• Jim D.'s 1984 Chevy C20

I decided a few years ago that the price for new trucks was getting pretty unreasonable. I figured that I could get a car and then get an old truck to do the work I needed for a MUCH lower cost and better fuel mileage. Since I’d always liked the squarebody Chevrolet trucks, I started searching for a truck with a solid body and one I could work on.

I found this one in California. The body had absolutely no rust and was really straight. Although it was a ¾ ton, I figured it would serve my purpose- and I got it cheap ($2400)! When I actually got the truck delivered to me, it was tired. All the tires needed replacing, the paint was faded and chalking, and the HUGE trailer mirrors were falling apart and the mirror mounts had pulled out of the doors leaving holes. It started and ran pretty well. But, I still replaced the tires, battery, mirrors and changed the oil. Then I drove it to and from work for about 6 months.

One nagging problem the truck had was that after driving for about 30 minutes it would quit running. It was summer in Texas. So, I figured it was vapor locking. I added an in-line electric fuel pump, electric cooling fan and insulated the fuel lines. That didn’t work. I replaced the distributor as well. Nothing worked. It was about that time I noticed an intermittent noise coming from the lower part of the engine. GREAT! The decision was made to go ahead and replace the engine. Work began.

The funny thing about noises in engines is that noises can sound like one thing and end up being another. Further, when a fuel pump comes apart the engine usually dies, except when you have added an electric fuel pump. (Insert face palm here) Nevertheless, I was committed and went ahead with the replacement. But, being a car guy, I wasn’t satisfied with just replacing the engine. I thought, if I had the engine out and the front clip off the truck, I might as well clean up the cowl, clean everything up and replace anything that didn’t look good. Then I thought, I could have a rat rod truck if I went through the interior and did the same thing.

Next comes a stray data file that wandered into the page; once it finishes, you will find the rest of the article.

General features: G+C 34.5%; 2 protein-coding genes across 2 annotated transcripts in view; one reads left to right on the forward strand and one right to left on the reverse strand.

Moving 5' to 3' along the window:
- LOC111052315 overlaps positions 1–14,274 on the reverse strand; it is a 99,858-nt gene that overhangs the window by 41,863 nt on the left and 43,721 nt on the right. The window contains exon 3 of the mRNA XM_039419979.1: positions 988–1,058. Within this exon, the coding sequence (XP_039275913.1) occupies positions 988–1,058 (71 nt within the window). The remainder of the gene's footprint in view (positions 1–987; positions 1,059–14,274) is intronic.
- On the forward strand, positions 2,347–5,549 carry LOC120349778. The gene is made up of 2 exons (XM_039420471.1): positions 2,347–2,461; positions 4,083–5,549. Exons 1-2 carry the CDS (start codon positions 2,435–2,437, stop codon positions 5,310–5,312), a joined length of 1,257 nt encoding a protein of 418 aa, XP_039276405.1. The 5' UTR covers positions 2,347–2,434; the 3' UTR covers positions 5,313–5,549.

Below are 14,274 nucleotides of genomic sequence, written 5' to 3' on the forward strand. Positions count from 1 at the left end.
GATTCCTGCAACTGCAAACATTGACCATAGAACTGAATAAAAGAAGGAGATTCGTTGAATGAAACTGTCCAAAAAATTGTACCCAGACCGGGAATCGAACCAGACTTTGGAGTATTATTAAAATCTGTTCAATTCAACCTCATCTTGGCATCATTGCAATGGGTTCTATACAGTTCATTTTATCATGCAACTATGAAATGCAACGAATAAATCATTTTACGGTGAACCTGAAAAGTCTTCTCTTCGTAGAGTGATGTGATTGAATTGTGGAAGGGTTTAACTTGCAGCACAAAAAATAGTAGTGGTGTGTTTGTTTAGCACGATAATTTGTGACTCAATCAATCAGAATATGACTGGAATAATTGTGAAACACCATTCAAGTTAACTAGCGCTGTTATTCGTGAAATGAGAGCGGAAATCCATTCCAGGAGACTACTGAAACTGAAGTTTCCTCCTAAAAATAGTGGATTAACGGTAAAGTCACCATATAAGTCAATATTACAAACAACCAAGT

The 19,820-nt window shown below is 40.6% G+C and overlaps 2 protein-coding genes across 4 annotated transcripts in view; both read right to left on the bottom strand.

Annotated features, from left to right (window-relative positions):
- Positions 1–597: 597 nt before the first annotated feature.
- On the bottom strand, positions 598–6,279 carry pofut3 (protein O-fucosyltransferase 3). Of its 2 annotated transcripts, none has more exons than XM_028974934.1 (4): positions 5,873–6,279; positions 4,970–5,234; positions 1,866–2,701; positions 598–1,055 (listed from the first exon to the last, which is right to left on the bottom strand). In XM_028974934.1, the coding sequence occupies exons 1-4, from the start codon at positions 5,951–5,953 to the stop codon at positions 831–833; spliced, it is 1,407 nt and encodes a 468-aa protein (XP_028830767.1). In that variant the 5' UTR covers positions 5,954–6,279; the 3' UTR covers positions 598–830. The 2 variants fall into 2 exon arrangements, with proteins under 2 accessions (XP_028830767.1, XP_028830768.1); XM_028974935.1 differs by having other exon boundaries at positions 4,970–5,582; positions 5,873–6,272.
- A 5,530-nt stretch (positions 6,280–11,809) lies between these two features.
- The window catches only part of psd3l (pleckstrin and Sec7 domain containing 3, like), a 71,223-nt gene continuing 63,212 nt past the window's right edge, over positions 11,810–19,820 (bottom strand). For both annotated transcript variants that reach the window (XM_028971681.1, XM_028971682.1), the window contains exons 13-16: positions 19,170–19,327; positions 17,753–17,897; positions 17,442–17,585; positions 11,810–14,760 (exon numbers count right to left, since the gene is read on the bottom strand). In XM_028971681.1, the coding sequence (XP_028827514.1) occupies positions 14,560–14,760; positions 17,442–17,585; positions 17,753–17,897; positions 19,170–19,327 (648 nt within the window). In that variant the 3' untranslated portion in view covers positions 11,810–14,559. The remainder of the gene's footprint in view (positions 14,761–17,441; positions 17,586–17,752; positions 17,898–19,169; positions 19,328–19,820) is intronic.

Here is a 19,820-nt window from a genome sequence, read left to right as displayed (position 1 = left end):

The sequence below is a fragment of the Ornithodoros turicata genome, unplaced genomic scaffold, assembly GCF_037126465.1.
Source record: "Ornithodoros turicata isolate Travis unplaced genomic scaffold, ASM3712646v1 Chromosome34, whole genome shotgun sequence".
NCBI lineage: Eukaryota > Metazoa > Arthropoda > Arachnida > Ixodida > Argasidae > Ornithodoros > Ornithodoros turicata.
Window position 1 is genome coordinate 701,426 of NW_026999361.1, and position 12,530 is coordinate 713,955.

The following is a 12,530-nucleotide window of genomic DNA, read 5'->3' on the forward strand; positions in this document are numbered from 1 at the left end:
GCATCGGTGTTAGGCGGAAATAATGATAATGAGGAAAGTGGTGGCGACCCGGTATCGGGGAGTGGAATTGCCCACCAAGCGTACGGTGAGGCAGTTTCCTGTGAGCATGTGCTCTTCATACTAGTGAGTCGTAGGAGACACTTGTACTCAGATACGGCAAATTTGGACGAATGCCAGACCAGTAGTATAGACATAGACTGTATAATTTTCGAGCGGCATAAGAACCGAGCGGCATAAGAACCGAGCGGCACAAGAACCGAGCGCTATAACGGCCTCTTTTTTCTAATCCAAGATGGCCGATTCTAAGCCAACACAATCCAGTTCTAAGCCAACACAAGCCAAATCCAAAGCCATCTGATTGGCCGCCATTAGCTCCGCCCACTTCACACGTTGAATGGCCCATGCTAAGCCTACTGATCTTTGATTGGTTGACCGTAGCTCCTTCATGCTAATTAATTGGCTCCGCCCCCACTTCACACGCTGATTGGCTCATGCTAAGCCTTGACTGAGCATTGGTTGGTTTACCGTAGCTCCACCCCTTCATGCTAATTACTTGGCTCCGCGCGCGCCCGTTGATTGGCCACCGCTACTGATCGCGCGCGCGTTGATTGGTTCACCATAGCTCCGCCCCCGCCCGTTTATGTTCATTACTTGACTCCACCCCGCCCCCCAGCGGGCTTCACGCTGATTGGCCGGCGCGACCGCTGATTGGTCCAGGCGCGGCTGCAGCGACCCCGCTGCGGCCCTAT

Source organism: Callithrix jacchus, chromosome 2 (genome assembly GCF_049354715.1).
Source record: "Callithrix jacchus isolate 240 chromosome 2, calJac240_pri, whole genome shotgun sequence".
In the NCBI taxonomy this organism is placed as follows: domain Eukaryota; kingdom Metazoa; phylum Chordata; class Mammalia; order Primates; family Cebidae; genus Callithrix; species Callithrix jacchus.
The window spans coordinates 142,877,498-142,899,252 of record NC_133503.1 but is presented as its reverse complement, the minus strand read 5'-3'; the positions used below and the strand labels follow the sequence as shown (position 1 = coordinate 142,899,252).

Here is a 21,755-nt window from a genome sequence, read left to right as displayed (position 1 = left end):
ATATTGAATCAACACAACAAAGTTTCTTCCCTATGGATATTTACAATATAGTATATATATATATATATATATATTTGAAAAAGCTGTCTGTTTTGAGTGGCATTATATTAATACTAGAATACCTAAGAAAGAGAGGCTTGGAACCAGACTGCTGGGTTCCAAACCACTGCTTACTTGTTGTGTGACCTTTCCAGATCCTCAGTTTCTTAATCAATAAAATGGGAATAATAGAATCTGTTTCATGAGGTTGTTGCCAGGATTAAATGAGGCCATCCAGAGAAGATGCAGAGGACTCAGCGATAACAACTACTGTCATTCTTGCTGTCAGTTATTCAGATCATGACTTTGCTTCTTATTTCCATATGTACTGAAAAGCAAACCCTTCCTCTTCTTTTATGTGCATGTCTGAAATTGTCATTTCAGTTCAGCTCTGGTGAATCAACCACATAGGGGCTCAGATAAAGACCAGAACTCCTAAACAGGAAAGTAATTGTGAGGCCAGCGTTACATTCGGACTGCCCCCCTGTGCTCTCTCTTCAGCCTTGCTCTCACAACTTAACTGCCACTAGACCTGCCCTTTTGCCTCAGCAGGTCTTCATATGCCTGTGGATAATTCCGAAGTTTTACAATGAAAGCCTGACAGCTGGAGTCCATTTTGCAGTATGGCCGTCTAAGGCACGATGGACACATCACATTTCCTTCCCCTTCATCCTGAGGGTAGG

I repaired and smoothed out the cowl a bit then sent the truck to have the cowl, inner fender wells, inner fenders, radiator support and underside of the hood painted. They turned out beautiful! So, at this point I’d already dumped a TON of time and cash into this project, so what’s another thousand, two thousand, and so on? So, I completed the truck inside and out.

What started out as just a truck to get around in turned into a truck I was proud of. Just for grins I entered the truck in a local car show. It won “Best in Class.” I entered it into a different show. Again, it won “Best in Class.” I’ve now entered the truck in 3 shows and it has won its class in all three! Maybe the days of this truck being a workhorse and daily driver are over. Thank you LMC for helping me accomplish this goal!